Media and Revolt

Media and Revolt : Strategies and Performances from the 1960s to the Present

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In what ways have social movements attracted the attention of the mass media since the sixties? How have activists influenced public attention via visual symbols, images, and protest performances in that period? And how do mass media cover and frame specific protest issues? Drawing on contributions from media scholars, historians, and sociologists, this volume explores the dynamic interplay between social movements, activists, and mass media from the 1960s to the present. It introduces the most relevant theoretical approaches to such issues and offers a variety of case studies ranging from print media, film, and television to Internet and social media.
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Product details

  • Paperback | 432 pages
  • 152 x 229 x 22.35mm | 576.06g
  • Oxford, United Kingdom
  • English
  • Reprint
  • 32 illustrations, 15 tables
  • 178533042X
  • 9781785330421
  • 2,974,351

Table of contents

List of Figures and Tables Acknowledgments Introduction: Media and Protest Movements Kathrin Fahlenbrach, Erling Sivertsen, and Rolf Werenskjold Part I. Systematic Approaches to Protest and Media Chapter 1. Changes of Protest Groups' Media Strategies from a Long-Term Perspective Dieter Rucht Chapter 2. Framing Collective Action Bert Klandermans Chapter 3. Demonstrations, Protest, and Communication: Changing Media Landscapes - Changing Media Practices Ralph Negrine Chapter 4. Culture and Protest in Media Frames Baldwin van Gorp Chapter 5. When Journalists Frame the News Sigurd Allern Part II. Protest in the Mass Media around 1968: Print, Film, and Television Chapter 6. Constructing a Media Image of the Sessantotto: The Framing of the Italian Protest Movement in 1968 Stuart Hilwig Chapter 7. Photos in Frames or Frames in Photos? The Global 1968 Revolts in three Norwegian Dailies Rolf Werenskjold and Erling Sivertsen Chapter 8. Revolt in Photos: The French May 68 in the Student and Mainstream Press Antigoni Memou Chapter 9. Guarding News for the Movement: Guardian and the Vietnam War, 1954-1970 Naoko Koda Chapter 10. From 'We Shall Overcome' to 'We Shall Overrun': The Transformation of U.S. Media Coverage of the Black Freedom Struggle, 1964-1968 in Comparative Perspective David Carter Chapter 11. Taking the Revolution to the Big Screen: A Taxonomy of Political Cinema in the 1960s and 70s Stefan Eichinger Chapter 12. Challenging Television's Revolution: Media Representations of 1968 protest in Television and Tabloids Todd Michael Goehle Chapter 13. Protest in Television: Visual Protest on Screen Kathrin Fahlenbrach Part III. Professional Strategies of Protest across the Media after 1968 Chapter 14. Representing Black Power: Handling a 'Revolution' in the Age of Mass Media Craig Peariso Chapter 15. Throwing Bombs in the Consciousness of the Masses: The Red Army Faction and its Mediality Hanno Balz Chapter 16. Dynamic Processes of Framing, Counterframing, and Reframing in the Greenpeace Whale Campaign in Norway Juliane Riese Chapter 17. The Limits to Transnational Attention: Rise and Fall in the European Social Forums' Media Resonance Simon Teune Part IV. Protest in the Digital Age: Performing and Covering Protest in the Internet Chapter 18. Global Protest in Online News Oysten Pedersen Dahlen Chapter 19. Cyberprotest: Protest in the Digital Age Luca Rossi (with Giovanni Boccia Artieri) Chapter 20. Insurgency in the Age of the Internet: the Case of the Zapatistas Roy Krovel Chapter 21. Punks, Hackers and Unruly Technology: Countercultures in the Communication Society Hendrik Spilker Chapter 22. Public Spaces and Alternative Media Practices in Europe: The Case of the Euro May Day Parade against Precarity Nicole Doerr and Alice Mattoni Notes on Contributors Index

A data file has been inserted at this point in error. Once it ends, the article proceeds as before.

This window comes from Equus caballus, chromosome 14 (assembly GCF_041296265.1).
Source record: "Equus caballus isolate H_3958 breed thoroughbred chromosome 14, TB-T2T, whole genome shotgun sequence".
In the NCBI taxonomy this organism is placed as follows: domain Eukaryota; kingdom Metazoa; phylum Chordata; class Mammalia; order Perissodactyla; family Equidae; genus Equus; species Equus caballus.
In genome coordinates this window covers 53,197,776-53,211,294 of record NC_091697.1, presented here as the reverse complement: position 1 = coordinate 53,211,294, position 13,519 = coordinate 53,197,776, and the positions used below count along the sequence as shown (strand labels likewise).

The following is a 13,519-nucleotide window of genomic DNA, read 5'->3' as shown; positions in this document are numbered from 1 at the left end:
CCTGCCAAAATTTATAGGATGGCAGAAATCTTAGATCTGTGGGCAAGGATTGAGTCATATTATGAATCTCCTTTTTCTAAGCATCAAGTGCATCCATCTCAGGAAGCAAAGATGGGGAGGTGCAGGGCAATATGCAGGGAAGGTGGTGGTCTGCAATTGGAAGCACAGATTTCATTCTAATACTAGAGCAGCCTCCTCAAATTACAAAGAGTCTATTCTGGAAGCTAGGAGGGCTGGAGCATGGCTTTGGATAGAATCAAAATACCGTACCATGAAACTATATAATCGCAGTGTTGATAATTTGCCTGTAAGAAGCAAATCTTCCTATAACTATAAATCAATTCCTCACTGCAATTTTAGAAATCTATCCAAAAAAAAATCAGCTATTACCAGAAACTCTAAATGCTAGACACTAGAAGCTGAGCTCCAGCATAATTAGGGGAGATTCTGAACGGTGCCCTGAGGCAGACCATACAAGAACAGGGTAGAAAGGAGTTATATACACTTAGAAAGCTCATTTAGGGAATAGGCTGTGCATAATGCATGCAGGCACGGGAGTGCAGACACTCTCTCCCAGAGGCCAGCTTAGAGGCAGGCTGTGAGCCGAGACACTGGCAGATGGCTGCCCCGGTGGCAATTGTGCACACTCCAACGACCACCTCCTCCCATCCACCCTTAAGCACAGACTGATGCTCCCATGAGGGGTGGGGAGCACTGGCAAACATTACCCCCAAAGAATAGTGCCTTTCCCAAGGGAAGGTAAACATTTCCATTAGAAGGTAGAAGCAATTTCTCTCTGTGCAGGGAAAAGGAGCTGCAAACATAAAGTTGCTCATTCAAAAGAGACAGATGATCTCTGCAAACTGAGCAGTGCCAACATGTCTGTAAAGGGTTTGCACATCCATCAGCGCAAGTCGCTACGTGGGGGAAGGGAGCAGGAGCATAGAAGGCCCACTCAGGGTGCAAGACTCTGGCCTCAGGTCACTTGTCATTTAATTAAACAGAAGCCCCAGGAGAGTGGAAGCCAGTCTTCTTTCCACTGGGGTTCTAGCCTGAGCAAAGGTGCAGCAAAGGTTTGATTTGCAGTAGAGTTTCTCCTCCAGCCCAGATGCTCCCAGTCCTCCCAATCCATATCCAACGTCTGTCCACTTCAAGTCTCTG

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Review quote

"...a timely, truly interdisciplinary, and much needed volume on the relationship between (mass) media, social movements and protests." *Peter N. Funke, University of South Florida
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About Kathrin Fahlenbrach

Kathrin Fahlenbrach is Professor for Media and Communication Studies at Hamburg University, Germany. Her publications on protest movements and media include a book on visual protest of the student movement in mass media. Together with Martin Klimke and Joachim Scharloth, she is editor of the series 'Protest, Culture, and Society' (Berghahn Books, New York/Oxford). Erling Sivertsen is Associate Professor at the Faculty of Media and Journalism, Volda University College, Norway. He teaches Media Studies and Photojournalism. Sivertsen is a sociologist who has published several studies on the media and politicians, media and banks, and on photography and mobile communication in journalism. Rolf Werenskjold is Associate Professor at the Faculty of Media and Journalism, Volda University College, Norway. He teaches Media Studies and Media History. He is a historian and media scholar who has published several studies on the media and 1968, modern American history, and Norwegian foreign news journalism during the Cold War.
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